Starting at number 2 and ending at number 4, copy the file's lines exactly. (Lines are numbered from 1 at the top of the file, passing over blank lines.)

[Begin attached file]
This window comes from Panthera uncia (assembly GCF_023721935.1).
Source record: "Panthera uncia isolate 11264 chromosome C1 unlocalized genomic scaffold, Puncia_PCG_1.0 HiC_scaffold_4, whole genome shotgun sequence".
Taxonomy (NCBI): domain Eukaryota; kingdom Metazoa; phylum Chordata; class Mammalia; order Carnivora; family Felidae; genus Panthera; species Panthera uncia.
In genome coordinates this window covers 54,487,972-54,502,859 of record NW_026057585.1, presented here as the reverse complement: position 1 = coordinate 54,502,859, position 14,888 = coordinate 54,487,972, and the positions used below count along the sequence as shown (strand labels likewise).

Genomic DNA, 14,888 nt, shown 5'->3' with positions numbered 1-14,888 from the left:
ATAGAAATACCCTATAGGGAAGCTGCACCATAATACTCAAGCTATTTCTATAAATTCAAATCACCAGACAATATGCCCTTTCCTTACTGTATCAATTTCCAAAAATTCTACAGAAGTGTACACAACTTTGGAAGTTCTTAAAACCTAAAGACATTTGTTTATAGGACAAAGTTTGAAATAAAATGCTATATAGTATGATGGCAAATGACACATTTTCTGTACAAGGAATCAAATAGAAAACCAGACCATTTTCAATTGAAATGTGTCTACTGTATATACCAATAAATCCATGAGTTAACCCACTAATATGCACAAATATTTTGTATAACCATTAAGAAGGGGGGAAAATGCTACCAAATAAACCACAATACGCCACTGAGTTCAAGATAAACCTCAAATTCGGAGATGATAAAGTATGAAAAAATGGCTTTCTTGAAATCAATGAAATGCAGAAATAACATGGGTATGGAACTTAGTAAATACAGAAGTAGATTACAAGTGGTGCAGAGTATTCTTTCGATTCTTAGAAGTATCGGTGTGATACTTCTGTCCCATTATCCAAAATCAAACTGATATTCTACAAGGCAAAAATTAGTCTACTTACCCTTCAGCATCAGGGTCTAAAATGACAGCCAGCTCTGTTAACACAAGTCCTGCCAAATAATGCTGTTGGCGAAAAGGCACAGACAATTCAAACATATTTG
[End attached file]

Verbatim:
Source record: "Panthera uncia isolate 11264 chromosome C1 unlocalized genomic scaffold, Puncia_PCG_1.0 HiC_scaffold_4, whole genome shotgun sequence".
Taxonomy (NCBI): domain Eukaryota; kingdom Metazoa; phylum Chordata; class Mammalia; order Carnivora; family Felidae; genus Panthera; species Panthera uncia.
In genome coordinates this window covers 54,487,972-54,502,859 of record NW_026057585.1, presented here as the reverse complement: position 1 = coordinate 54,502,859, position 14,888 = coordinate 54,487,972, and the positions used below count along the sequence as shown (strand labels likewise).